The preceding section of the chapter described some of the thoughts and actions of Dave Jensen as a junior high school teacher. Aspects of reflection can be seen throughout the portrayal, but to allow the description to speak for itself I withheld comment. In this section, however, I will explicitly describe six major themes of reflection developed out of the research. The choice of the descriptor “themes” is a conscious one. Other than the fact that it is a term often used in ethnography and naturalistic inquiry, it also implies that I will discuss things A have seen without implying that there is a rigid structure at play. I don’t want to assume that the term “teacher reflection” has only one meaning or even that definitions are primary, or that there is only one kind of reflection. Words have uses; they are part of forms of life (Wittgenstein, 1958). My goal is to pay close attention to what actually goes on, and provide close description and analysis to bring forth better understanding of what reflection is, how it works, what effects it has, and how to help develop it. I want to help delineate the modes and aspects that occur, not define it is as one thing. It is not even a “thing”; it is a variety of practices related to each other the way that games are (see Wittgenstein, 1958).
In many qualitative studies, research starts from the actual terms the participants use. It then becomes a matter of teasing out the culturally held ideas about this particular term. Spradley uses this approach very effectively in discussing tramp culture (see You Owe Yourself a Drunk, Spradley, 1974).
In the present study, “reflection” is not a term that Dave Jensen used in the way it is used here. However the idea of researching reflection came out of our work together. So, in a sense, I am applying a term from the literature onto Dave’s experience. It is helpful to have some organizing concept to pull together all of the singular occurrences we have experienced in his classroom. But at the same time such a concept can be dangerous to productive thinking and action. Even more than bringing the literature to bear on the classroom I would like Dave Jensen’s experience inform what I have seen in the literature.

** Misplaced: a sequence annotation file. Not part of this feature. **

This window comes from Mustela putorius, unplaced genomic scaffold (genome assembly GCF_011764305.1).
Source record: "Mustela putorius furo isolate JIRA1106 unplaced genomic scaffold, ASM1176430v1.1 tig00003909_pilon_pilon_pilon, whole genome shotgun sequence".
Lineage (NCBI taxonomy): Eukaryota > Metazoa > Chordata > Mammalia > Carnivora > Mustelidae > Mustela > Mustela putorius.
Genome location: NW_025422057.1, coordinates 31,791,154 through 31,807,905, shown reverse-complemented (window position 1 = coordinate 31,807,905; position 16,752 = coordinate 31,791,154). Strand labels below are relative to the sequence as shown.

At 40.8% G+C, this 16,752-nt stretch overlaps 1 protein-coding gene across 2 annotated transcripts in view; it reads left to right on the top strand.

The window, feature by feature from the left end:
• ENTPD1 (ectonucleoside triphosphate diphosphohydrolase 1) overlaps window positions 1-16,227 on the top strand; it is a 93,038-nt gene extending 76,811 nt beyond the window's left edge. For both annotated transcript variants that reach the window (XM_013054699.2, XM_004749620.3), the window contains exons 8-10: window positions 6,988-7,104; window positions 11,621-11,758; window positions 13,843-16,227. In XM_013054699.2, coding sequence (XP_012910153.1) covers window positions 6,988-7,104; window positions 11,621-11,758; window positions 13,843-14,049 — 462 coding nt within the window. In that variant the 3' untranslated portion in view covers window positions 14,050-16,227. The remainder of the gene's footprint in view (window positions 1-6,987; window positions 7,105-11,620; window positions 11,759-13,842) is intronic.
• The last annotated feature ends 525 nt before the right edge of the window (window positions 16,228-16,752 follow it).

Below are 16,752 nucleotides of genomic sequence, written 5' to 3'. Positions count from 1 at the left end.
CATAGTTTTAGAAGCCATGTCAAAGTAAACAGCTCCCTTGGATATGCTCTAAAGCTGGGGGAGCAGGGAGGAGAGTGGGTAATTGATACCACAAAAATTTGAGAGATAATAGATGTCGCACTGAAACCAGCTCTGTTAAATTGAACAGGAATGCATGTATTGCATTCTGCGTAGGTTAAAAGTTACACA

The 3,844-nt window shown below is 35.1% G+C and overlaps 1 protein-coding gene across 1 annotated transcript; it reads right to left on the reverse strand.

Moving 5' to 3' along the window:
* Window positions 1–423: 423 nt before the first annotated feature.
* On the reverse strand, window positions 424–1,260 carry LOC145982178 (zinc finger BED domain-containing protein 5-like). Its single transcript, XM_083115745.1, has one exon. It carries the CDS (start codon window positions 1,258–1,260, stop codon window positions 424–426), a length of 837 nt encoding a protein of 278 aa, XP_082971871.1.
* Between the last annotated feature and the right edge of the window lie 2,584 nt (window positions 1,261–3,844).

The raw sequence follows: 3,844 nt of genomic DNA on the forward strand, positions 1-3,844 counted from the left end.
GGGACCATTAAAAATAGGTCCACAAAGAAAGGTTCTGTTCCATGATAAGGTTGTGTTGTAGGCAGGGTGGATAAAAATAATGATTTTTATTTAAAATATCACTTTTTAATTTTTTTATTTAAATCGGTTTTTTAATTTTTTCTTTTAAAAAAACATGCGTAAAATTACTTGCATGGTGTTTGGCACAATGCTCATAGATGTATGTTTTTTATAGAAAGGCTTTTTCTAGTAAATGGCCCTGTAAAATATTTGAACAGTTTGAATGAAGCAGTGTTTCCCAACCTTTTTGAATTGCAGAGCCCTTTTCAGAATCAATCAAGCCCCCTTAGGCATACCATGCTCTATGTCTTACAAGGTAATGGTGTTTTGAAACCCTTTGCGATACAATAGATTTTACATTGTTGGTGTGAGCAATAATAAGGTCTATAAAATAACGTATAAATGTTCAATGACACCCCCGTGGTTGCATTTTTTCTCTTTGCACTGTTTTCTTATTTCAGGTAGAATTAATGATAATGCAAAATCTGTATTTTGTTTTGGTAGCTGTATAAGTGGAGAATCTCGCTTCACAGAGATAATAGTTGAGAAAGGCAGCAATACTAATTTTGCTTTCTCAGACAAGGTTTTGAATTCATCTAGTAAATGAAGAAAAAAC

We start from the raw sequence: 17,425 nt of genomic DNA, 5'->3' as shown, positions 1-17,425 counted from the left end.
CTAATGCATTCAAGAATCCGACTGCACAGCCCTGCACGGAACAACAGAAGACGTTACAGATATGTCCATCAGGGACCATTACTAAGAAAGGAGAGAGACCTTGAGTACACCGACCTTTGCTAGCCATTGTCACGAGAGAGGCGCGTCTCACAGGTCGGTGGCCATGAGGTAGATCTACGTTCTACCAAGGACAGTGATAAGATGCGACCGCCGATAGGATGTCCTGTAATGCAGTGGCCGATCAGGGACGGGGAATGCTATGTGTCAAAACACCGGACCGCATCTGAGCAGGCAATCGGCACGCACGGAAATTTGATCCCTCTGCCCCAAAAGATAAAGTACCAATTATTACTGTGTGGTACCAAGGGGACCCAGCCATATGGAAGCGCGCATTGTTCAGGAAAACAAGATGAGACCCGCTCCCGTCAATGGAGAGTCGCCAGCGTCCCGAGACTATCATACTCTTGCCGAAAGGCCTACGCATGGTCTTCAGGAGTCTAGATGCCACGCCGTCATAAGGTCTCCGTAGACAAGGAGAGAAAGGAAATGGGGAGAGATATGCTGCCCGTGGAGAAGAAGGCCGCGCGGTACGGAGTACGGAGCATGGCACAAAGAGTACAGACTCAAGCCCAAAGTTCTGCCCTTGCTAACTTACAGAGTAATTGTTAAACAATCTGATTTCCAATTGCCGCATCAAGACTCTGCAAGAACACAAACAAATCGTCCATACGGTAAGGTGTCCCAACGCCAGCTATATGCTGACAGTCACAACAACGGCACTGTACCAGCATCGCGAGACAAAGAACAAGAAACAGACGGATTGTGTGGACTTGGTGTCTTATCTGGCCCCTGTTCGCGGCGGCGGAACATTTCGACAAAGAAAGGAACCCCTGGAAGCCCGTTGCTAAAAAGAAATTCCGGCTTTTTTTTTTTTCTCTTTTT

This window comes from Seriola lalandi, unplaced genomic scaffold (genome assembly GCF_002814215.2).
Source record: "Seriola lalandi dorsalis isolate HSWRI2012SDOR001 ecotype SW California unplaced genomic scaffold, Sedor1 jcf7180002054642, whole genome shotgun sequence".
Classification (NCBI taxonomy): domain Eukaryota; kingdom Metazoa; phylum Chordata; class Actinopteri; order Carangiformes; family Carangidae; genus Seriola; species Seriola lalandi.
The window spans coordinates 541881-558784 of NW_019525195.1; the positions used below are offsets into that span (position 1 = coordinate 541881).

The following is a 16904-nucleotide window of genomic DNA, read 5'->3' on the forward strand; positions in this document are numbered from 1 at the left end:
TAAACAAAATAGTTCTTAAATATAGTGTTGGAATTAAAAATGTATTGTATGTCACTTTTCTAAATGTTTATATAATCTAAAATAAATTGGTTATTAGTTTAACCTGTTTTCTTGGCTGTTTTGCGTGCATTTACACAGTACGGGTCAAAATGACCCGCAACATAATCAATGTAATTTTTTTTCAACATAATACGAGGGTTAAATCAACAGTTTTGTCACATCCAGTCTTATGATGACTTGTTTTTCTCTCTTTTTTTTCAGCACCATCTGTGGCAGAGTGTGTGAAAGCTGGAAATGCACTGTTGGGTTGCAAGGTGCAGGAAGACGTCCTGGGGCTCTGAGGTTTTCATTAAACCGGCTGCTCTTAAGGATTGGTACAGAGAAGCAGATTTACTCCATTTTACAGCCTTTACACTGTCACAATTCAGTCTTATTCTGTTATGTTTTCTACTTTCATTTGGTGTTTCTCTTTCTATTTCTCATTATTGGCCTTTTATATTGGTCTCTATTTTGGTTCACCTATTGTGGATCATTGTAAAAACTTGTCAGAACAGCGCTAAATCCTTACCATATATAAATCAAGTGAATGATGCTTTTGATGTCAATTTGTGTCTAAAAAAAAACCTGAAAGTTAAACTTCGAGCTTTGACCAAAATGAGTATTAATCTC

There are potentially many other ways to talk about what goes on in Dave’s classroom. I am not creating an interpretation that is clear and distinct from all other characterizations; I do not require convergent and discriminant validity. I welcome reverberations. I am trying to create an interpretation that will be beneficial for teacher educators, teachers, and ultimately, for students, parents, and the communities in which they live. Therefore, if some of what I say seems not to fit, or is wrong, or doesn’t connect, readers should not feel coerced to accept it. On the other hand, if something I say does not neatly fit into a pre-existent scheme I hope readers will consider the possibility of throwing the scheme away and opening themselves up to new experiences and thoughts.